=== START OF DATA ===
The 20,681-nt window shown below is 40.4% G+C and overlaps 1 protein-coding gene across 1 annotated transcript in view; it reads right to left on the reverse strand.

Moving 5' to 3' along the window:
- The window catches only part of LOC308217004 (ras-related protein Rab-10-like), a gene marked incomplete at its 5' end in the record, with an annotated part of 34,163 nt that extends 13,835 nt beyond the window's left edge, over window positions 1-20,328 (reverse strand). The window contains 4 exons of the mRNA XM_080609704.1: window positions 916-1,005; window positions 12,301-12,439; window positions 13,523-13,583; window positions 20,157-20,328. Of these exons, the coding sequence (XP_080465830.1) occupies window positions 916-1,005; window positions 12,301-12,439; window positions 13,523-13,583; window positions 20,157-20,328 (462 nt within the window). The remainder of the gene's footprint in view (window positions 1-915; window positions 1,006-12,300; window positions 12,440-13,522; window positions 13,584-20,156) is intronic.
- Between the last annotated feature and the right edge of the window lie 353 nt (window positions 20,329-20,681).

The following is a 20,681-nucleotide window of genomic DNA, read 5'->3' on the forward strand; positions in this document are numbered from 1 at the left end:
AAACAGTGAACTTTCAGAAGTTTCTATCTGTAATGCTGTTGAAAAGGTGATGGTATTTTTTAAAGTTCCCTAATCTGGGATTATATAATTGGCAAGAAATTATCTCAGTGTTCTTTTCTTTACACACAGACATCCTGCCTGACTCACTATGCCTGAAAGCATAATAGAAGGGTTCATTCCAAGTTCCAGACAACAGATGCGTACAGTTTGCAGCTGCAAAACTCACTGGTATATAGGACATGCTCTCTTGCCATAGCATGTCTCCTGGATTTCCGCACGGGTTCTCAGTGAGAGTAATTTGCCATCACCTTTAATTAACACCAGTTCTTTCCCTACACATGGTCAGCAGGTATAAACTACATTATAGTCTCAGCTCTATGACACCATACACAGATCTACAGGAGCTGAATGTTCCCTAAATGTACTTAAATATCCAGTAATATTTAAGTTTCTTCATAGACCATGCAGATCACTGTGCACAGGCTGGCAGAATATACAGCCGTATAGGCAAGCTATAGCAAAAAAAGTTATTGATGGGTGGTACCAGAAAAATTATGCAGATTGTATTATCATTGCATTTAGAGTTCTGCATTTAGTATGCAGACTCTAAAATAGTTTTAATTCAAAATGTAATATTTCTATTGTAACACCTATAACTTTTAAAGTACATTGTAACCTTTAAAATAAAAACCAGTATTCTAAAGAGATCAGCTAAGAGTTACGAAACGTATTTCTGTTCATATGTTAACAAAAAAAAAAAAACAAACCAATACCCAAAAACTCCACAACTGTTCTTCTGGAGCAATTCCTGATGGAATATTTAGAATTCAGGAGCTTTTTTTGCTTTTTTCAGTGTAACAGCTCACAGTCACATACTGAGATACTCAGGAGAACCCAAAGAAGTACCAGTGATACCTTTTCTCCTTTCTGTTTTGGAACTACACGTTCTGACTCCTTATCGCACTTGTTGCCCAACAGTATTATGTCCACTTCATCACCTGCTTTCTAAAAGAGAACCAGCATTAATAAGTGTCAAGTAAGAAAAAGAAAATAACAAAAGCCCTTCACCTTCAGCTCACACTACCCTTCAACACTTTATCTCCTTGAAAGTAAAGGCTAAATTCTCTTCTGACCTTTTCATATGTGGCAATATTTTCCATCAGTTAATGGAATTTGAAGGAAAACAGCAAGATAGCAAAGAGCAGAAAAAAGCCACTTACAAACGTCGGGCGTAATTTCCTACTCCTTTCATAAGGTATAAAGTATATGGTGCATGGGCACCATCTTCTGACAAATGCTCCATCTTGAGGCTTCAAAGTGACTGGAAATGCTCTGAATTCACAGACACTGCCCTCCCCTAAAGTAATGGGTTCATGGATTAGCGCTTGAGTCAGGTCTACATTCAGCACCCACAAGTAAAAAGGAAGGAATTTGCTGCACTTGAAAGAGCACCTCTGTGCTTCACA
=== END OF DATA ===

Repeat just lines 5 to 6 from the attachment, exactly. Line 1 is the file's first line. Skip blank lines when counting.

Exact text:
The following is a 20,681-nucleotide window of genomic DNA, read 5'->3' on the forward strand; positions in this document are numbered from 1 at the left end:
AAACAGTGAACTTTCAGAAGTTTCTATCTGTAATGCTGTTGAAAAGGTGATGGTATTTTTTAAAGTTCCCTAATCTGGGATTATATAATTGGCAAGAAATTATCTCAGTGTTCTTTTCTTTACACACAGACATCCTGCCTGACTCACTATGCCTGAAAGCATAATAGAAGGGTTCATTCCAAGTTCCAGACAACAGATGCGTACAGTTTGCAGCTGCAAAACTCACTGGTATATAGGACATGCTCTCTTGCCATAGCATGTCTCCTGGATTTCCGCACGGGTTCTCAGTGAGAGTAATTTGCCATCACCTTTAATTAACACCAGTTCTTTCCCTACACATGGTCAGCAGGTATAAACTACATTATAGTCTCAGCTCTATGACACCATACACAGATCTACAGGAGCTGAATGTTCCCTAAATGTACTTAAATATCCAGTAATATTTAAGTTTCTTCATAGACCATGCAGATCACTGTGCACAGGCTGGCAGAATATACAGCCGTATAGGCAAGCTATAGCAAAAAAAGTTATTGATGGGTGGTACCAGAAAAATTATGCAGATTGTATTATCATTGCATTTAGAGTTCTGCATTTAGTATGCAGACTCTAAAATAGTTTTAATTCAAAATGTAATATTTCTATTGTAACACCTATAACTTTTAAAGTACATTGTAACCTTTAAAATAAAAACCAGTATTCTAAAGAGATCAGCTAAGAGTTACGAAACGTATTTCTGTTCATATGTTAACAAAAAAAAAAAAACAAACCAATACCCAAAAACTCCACAACTGTTCTTCTGGAGCAATTCCTGATGGAATATTTAGAATTCAGGAGCTTTTTTTGCTTTTTTCAGTGTAACAGCTCACAGTCACATACTGAGATACTCAGGAGAACCCAAAGAAGTACCAGTGATACCTTTTCTCCTTTCTGTTTTGGAACTACACGTTCTGACTCCTTATCGCACTTGTTGCCCAACAGTATTATGTCCACTTCATCACCTGCTTTCTAAAAGAGAACCAGCATTAATAAGTGTCAAGTAAGAAAAAGAAAATAACAAAAGCCCTTCACCTTCAGCTCACACTACCCTTCAACACTTTATCTCCTTGAAAGTAAAGGCTAAATTCTCTTCTGACCTTTTCATATGTGGCAATATTTTCCATCAGTTAATGGAATTTGAAGGAAAACAGCAAGATAGCAAAGAGCAGAAAAAAGCCACTTACAAACGTCGGGCGTAATTTCCTACTCCTTTCATAAGGTATAAAGTATATGGTGCATGGGCACCATCTTCTGACAAATGCTCCATCTTGAGGCTTCAAAGTGACTGGAAATGCTCTGAATTCACAGACACTGCCCTCCCCTAAAGTAATGGGTTCATGGATTAGCGCTTGAGTCAGGTCTACATTCAGCACCCACAAGTAAAAAGGAAGGAATTTGCTGCACTTGAAAGAGCACCTCTGTGCTTCACA